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Little Rock goes crazy for Chipotle 

Is the fuss deserved?

Central Arkansas has freaked over Chipotle Mexican Grill. Since the Denver-based chain opened its first Little Rock restaurant Aug. 16, the crowds have been unbelievably large. Friends have reported lines snaking so far out the small eatery's door that they turned around and headed home. We decided 2:30 p.m. Saturday was as safe a bet as any, but the line still reached the door and never shortened in the 45 minutes we were there.

Chipotle does the few things it does quite well — meat, rice, beans, guacamole, salsa, cheese, sour cream and not much else, served in a flour tortilla the diameter of a pizza crust, thrown in a bowl, stuffed in soft or hard tortillas as tacos or piled atop shredded Romaine.

Three of the four meats are definitely off-the-charts good, the guacamole is very respectable and the salsas are bold and flavorful. The rice and beans are, well ... rice and beans.

While well executed, this isn't a new concept for local diners — think Blue Coast Burrito, Moe's Southwest Grill and the late Flying Burrito.

So why has all of greater Little Rock decided Chipotle is a must-try-as-soon-as-possible spot? We figure some have enjoyed Chipotles in other cities and now can get a local fix. Others surely have heard raves from friends. Maybe still others are impressed by Chipotle's commitment to using ingredients sourced locally, "naturally raised" meats, a focus on organic beans and its overall "Food With Integrity" theme: "our commitment to finding the very best ingredients raised with respect for the animals, the environment and the farmers." And Little Rock always flocks to new places.

But still.

It's hard to believe the crowds will stay this big for too much longer. There just doesn't seem to be enough variety to keep people coming back regularly. But who knows? Plus, there are only 40-something inside seats and 20-something on the patio, so it doesn't take a massive throng to pack the place.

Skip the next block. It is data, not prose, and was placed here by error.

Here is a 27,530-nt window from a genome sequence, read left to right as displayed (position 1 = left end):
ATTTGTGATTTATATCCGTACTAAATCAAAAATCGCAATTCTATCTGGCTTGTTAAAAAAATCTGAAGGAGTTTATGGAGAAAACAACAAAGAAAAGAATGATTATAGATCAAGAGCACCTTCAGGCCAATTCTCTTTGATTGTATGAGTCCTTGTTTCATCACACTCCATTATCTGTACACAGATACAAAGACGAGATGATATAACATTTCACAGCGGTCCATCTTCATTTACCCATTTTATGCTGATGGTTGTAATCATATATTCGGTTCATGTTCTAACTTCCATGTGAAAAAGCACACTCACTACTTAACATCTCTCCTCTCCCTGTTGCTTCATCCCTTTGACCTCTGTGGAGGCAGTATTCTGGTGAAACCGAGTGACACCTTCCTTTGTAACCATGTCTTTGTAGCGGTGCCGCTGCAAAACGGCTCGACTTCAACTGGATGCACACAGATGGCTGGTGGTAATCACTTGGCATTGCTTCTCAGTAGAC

Our group of six had about 15 minutes to ponder the rectangular cardboard menus you grab when you walk in the door — if/when you can get in — before we got to the head of the assembly line and it was time to make the call. It wasn't hard for us to cover all the bases.

After you choose your ingredient container, you name your meat. There is marinated "grilled" chicken that actually is griddled, and it's $5.95 no matter which way you get it. The others are $6.35 — steak, Barbacoa (beef much like spicy pot roast, braised and shredded) and Carnitas (shredded pork done just like the beef). Then you give thumbs up or down to cilantro-lime rice, choose between black or pinto beans, choose your salsa, decide between sour cream or shredded white cheese and choose or eschew guacamole (remember this will add $1.80, not an unsubstantial add-on, percentage-wise, to a $6 entree).

No one will leave Chipotle hungry, but if quantity is a priority for you, go for the burrito. One of our party had the steak burrito and another chose the veggie ($5.95), which is the only item where guacamole comes gratis. The steak was the weak meat of the bunch, based on a couple of bites. It was not strongly flavored and was a little tough.

The other three meats are fabulous. The griddled chicken was smoky, tender and well-spiced/herbed with a Southwest blend that must have included cumin and chili powder. The two pot-roast-style meats were flavorful, tender and almost a little too juicy, as the runoff in the bottom of the wax paper-lined basket made the hard tacos soggy.

Three tacos come in an order, and you can mix/match meats and toppings, making for three very different taste sensations. The roasted chili-corn salsa — one of four choices — is really more like a relish, and it definitely added some flair to a carnitas taco that would have been good even without it.

We got sides of the medium and the hot salsa, both tomatillo-based. At $1.65 for a very small plastic container, they seemed a bit pricey, but both were boldly flavored and had some good zing. The guacamole — the same $1.80 for a small container as for adding to a meal — is chunky and a bit salty, which we enjoyed. Beer ($3.35 and $3.90) and margaritas ($4.25) are on the menu, but covered with a "Liquor License Pending" sign. It seems odd that the local franchisees couldn't get the paperwork in order to get this procedural matter handled before opening day. But surely "pending" soon will yield to "secured."

When you get to the cash register you will see order forms to fax to Chipotle when you want to grab your meal to go, as well as a "Burritos by the Box" order form for groups or parties — $7.85 for each of the four meat and the one vegetarian options, including guacamole, salsa and chips — with a minimum order of six.

One point that really can't be debated is the food-for-the-money quotient. Six diners — with entrees, small drinks and side salsa/guac added — had a total tab of $53, even after four of the six unwittingly agreed to the extra $1.80 for guacamole. And there were plenty of leftovers for most to haul home.

Will the Chipotle craze endure? The chain has more than 1,000 locations in 38 states, and is moving in on 20 years since its founding, so who's to argue that it won't?

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